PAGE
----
Why should I listen to people who disagree with me?

Let's say that you’re a huge rap fan and that you and a few other fans are in the midst of a passionate discussion about Snoop Dogg. When talking about Snoop, you applaud his immense success and your fellow rap fans (who also adore Snoop) mention other positive traits: his unique style, his affiliation with rap icon Dr. Dre, his acting ability, and his volunteer work as a little league baseball coach. By the end of the conversation, the group agrees that Snoop is a wonderful citizen and an admirable rapper. "Mirror mirror, on the wall. Who is the top Dogg of them all?"

However, since the group is exclusively composed of Snoop fans, no one presents any of the relevant counterarguments: the murder accusation, the felony drug charge, his reputation as a pothead, or his violent lyrics.

In fact, research on group processes shows that the more your fellow group members agree with you, the stronger your attitudes become. So, by the end, you are convinced that Snoop is the best rapper ever! Plus, now that you are armed with your newly-strengthened attitudes about Snoop, you’re unwilling to listen to and value subsequent counterarguments.  Anyone who disagrees with you is dismissed as a "playa-hata." Even though it would have been helpful for you to consider all aspects of Snoop’s persona, your isolation from dissenting voices led you to make an inaccurate judgment that was closed to outside influence and virtually impossible to alter.

What I just described is an example of group polarization - a process that occurs when we distance ourselves from people who hold different viewpoints, and in doing so, limit our exposure to valuable perspectives that differ from our own. When we need to formulate an idea or make a decision, we no longer have access to perspectives, insight and experiences that might help us make a more informed decision.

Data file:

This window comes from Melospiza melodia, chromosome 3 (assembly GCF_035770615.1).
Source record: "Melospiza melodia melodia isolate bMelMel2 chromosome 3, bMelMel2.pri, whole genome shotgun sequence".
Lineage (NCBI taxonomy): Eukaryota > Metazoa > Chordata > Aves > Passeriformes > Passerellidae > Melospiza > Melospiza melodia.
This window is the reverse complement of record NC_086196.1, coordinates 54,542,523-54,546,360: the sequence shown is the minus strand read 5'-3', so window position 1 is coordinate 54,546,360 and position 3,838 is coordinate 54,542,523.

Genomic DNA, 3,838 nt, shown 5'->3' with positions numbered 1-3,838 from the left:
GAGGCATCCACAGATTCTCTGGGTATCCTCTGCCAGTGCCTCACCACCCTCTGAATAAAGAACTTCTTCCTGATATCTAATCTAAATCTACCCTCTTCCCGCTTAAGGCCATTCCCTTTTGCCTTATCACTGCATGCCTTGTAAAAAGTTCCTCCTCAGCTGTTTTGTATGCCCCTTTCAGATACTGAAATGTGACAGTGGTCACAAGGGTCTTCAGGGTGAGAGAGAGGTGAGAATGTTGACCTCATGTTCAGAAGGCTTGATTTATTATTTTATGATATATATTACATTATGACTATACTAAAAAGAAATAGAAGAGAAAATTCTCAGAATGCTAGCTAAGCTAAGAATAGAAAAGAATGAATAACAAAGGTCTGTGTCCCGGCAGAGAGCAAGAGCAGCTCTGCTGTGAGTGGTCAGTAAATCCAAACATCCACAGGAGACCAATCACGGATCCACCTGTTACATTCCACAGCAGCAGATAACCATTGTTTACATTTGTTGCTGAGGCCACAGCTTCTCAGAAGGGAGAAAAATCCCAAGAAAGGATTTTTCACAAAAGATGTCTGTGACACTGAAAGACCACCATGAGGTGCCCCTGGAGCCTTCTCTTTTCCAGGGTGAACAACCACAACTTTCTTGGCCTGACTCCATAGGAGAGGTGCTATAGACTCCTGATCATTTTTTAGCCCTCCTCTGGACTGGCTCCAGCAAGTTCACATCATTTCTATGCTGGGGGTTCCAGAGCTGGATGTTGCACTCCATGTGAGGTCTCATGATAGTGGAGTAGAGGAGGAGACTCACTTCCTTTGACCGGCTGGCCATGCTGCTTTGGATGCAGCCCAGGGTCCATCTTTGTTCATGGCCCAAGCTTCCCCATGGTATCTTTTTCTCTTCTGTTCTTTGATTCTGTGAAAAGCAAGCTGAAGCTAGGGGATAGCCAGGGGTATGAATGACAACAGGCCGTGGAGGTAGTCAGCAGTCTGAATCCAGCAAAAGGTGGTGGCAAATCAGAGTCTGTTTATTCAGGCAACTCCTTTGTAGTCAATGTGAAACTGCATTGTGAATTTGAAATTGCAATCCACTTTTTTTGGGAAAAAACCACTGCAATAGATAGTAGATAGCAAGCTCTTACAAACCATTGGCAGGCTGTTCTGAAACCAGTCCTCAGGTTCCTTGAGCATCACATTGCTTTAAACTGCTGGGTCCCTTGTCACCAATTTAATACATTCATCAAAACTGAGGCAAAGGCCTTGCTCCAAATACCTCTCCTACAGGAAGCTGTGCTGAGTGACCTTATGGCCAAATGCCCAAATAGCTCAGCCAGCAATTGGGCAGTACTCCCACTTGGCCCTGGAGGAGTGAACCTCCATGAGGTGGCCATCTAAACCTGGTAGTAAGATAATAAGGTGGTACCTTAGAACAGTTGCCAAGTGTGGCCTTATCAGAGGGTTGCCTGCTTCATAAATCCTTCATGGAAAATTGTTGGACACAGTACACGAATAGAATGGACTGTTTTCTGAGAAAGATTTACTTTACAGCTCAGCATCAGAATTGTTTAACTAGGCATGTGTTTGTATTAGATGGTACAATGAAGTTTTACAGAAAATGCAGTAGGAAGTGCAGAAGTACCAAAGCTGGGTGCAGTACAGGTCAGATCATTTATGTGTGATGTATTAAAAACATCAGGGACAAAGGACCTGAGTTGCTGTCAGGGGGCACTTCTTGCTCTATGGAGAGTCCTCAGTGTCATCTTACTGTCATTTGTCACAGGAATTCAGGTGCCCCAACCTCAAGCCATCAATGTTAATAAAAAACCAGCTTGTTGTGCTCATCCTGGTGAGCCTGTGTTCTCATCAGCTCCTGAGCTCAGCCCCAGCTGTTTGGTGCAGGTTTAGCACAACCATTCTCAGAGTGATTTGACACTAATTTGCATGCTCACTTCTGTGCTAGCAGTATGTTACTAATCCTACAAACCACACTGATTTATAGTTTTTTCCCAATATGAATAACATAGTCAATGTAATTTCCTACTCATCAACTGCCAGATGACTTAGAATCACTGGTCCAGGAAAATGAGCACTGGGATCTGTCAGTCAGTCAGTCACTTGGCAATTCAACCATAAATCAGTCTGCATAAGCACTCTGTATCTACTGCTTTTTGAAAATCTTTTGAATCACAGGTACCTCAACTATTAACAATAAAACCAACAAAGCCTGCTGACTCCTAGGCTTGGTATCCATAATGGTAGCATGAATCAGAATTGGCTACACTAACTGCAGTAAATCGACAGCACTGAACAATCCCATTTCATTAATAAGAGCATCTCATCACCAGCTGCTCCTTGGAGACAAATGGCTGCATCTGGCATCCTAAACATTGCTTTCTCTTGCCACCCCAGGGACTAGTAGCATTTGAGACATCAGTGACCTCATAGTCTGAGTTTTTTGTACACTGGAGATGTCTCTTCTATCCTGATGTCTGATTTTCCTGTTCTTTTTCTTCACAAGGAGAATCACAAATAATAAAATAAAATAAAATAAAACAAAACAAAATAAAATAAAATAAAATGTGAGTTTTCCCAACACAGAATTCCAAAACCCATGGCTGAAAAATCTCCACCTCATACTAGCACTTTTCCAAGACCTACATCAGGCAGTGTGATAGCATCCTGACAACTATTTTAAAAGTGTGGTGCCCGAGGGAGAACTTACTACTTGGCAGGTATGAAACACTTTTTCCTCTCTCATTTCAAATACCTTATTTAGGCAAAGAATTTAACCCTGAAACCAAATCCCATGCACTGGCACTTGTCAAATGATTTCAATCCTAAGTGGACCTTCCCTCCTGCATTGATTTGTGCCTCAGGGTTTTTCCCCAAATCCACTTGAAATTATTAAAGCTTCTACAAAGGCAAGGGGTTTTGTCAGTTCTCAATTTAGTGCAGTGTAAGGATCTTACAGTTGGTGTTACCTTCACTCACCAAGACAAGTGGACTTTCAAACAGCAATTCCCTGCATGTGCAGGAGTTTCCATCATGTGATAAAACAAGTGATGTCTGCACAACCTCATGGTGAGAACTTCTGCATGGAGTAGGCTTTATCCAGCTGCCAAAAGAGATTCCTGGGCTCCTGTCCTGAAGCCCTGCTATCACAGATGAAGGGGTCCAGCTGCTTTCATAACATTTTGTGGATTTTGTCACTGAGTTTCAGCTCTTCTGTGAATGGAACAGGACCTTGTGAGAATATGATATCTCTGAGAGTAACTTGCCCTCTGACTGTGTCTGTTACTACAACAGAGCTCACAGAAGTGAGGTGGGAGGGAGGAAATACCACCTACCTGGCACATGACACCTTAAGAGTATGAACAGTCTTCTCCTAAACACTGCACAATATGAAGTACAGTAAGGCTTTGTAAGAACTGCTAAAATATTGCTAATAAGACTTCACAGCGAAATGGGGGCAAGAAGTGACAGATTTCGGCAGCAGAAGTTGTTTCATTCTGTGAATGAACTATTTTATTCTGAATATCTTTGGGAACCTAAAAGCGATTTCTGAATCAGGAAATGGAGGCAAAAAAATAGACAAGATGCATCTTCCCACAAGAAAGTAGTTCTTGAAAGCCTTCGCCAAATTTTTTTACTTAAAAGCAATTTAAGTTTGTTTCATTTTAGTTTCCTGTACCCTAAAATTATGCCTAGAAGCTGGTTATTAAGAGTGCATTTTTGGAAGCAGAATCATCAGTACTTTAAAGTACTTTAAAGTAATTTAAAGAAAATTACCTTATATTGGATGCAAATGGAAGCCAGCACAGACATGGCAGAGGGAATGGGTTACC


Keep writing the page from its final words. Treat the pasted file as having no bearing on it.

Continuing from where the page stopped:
As pastors and church leaders, we often think that isolating ourselves and our followers from other theological viewpoints is a good idea. As shepherds, we want to protect our sheep from wolves in sheep’s clothing. (Not coincidentally, we are always the shepherd and they are always the wolves.) However, group polarization leads us to adopt more extreme beliefs that are decreasingly open to outside influence. Before we know it, we are interacting with other church groups in ways that deny our identity as the interdependent body of Christ. We often fail to realize that other groups in the body of Christ are connected to us like a hand is connected to the body and are essential to our health and wholeness in two important ways.

One, they rescue us from our myopia. Their mere existence reminds us that other people who also sincerely love God disagree with us and that our posture towards biblical and theological interpretation should be one of true humility.

Two, other perspectives bring much-needed balance to our group and vice versa. Even though we are loath to admit it, every church group has strengths and weaknesses. To think that we have it all and know it all is simply arrogant.  We need the perspectives of others. They force us to think, to grapple with difficult questions, to examine our assumptions, to re-examine our interpretations, to sharpen our iron, and bring balance to what might otherwise be imbalanced views. Indeed, group theorists agree that groups tend to make better decisions when they are composed of diverse people who offer diverse viewpoints. Further, in terms of impacting the larger world, it’s possible that other groups possess resources and expertise that can help make the world a better place.

If we weren’t so busy calling them wolves (or, playa-haters, or heretics), we might notice that we need them.